GroupM Global Ad Forecast: “Not a Single Country Where Digital Is Negative”

adam smithInternet advertising is growing everywhere  – even in economically bedraggled countries like Greece and Spain. So says GroupM in its new global report looking at measured media spend in 70 countries. The surge comes amid lower than expected growth in overall measured ad spend, both globally and in the U.S.

Futures director Adam Smith spoke with AdExchanger about the report’s key findings. Below are excerpts from his comments.

On digital growth ’round the world…

“There isn’t a single country on the planet where digital is negative, not even in the most benighted Euro Zone economies. Once again, our predictions of the weighted growth and the share of total advertising investment have proved too conservative, and this is despite a little bit of cooling in advertising in general.”

Not only are we revising upward again, we’re doing in the context of an ebb tide in advertising in general. This is unprecedented. Technology moves so quickly and advertising investment seems to be following it pretty quickly too.”

On “old” versus “new” economies…

“The bulk of total digital advertising investment is in the older industrialized economies, [which] will (we think) account for 78% of measured digital ad investment in 2012, and 75% in 2013. It was 100% in 1999 and fell through 90% in 2007.

But there are countries like China where the digital share is already at the same levels as the older industrial segment.  It’s another thing that’s happening faster than we expected – this leveling of investment.

It’s very interesting, particularly given that in the faster growth world television is by far the dominant medium. We’ve seen the print media — what’s happening to them as a result of digital – to the point where we’ve asked, has this stopped now? Has print reached some sort of floor?

Anecdotally one of the more interesting things we’ve learned this week is that as a consequence of reduced China airtime, which have been imposed by the government, advertisers have had to seek online substitution, and they’ve found it.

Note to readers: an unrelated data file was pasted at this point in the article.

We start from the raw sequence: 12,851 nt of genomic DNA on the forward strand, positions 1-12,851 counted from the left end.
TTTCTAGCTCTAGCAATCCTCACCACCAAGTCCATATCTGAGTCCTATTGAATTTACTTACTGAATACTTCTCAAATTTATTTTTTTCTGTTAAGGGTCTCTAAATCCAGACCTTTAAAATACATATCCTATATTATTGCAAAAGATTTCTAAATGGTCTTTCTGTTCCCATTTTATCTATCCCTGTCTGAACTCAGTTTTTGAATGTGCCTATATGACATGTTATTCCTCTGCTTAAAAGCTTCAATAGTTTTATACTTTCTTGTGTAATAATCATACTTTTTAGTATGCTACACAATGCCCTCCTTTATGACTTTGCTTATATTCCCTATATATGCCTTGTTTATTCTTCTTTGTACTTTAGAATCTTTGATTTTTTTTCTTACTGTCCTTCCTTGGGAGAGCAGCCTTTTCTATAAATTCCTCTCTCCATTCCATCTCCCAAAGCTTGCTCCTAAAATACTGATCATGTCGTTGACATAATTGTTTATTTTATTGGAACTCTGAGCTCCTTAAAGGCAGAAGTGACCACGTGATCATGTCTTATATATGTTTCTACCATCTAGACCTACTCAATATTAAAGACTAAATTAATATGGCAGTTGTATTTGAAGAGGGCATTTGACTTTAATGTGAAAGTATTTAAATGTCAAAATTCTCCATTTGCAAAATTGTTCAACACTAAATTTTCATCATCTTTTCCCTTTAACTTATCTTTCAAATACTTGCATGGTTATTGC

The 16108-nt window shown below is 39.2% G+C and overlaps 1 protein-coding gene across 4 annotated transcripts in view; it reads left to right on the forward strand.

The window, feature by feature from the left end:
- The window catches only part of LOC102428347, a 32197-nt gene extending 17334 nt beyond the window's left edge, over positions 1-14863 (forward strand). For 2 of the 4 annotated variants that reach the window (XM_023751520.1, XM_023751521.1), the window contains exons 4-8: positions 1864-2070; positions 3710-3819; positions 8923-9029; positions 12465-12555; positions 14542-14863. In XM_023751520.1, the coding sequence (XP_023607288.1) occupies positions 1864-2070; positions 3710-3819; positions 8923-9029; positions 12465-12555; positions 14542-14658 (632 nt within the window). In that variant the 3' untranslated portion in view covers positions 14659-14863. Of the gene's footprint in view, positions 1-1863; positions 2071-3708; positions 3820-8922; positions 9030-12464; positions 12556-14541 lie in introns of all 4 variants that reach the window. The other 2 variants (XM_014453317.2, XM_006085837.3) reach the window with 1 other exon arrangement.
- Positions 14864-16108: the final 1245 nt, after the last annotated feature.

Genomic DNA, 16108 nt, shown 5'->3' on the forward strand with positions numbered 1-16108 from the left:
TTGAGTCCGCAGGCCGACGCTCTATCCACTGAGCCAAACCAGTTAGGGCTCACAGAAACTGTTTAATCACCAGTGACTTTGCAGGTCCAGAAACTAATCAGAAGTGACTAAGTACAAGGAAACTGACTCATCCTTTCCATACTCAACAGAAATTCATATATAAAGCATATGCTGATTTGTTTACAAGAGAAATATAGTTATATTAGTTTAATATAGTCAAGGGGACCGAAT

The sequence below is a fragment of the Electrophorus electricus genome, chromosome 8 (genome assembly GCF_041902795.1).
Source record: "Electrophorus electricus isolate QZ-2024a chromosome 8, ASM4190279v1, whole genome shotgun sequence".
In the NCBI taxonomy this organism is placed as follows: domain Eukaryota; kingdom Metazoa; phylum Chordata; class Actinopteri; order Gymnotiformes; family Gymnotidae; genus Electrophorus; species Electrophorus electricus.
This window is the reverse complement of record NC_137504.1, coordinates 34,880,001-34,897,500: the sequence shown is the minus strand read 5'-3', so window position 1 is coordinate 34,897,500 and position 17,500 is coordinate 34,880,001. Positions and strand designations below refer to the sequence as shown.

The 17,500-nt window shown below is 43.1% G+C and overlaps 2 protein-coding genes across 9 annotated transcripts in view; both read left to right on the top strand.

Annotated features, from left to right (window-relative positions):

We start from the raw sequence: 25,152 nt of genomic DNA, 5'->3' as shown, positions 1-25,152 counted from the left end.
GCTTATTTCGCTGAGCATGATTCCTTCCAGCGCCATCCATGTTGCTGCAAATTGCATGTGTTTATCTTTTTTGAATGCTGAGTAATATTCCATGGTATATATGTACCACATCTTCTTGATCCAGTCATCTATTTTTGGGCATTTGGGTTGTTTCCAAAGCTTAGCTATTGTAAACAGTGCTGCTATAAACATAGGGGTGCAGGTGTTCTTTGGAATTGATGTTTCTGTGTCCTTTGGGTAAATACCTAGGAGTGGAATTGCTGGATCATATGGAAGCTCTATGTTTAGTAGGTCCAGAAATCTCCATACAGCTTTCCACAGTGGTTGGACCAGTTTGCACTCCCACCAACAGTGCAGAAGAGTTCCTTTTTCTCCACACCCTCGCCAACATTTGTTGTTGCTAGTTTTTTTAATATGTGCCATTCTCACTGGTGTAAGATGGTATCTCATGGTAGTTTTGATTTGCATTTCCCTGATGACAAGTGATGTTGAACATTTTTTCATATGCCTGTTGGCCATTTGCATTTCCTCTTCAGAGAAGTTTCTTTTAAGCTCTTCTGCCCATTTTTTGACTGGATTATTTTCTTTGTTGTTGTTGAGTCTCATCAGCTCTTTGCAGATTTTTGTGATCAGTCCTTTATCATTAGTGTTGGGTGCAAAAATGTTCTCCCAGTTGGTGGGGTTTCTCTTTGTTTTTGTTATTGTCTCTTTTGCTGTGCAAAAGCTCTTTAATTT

The example given to me is Shanghai, where online video rates were half those of linear television for equal value.”

On linear TV versus online video…

“We hear about the pretty rapid growth in investment in the USA and U.K. into video, but then you realize there’s not much to stop this happening in any country that has the infrastructure.

Back to my point, I wonder if we’re at a peak oil situation with linear TV now. Nothing wrong with the medium, nothing wrong with its reach or its editorial quality, but once you start pointing your investment toward online video, of course you’ve got a lot more choices.”

On what’s driving the digital surge…

“I think it’s all about metrics. It’s about having a liquid market with clear pricing signals. You get those two things together and a lot of constraints fall away.

It’s particularly evident in mobile now. Smartphone proliferation is yielding good data. You talk to the media planners here, they don’t talk about mobile being a set of constraints and problems. They talk about the possibilities of the medium.

We’d like to see specific amounts of investment going into these platforms now. You get planners who are leading on this; that is a sign of a medium which is maturing and being sold properly.”

By Zach Rodgers

Enjoying this content?

Sign up to be an AdExchanger Member today and get unlimited access to articles like this, plus proprietary data and research, conference discounts, on-demand access to event content, and more!

Join Today!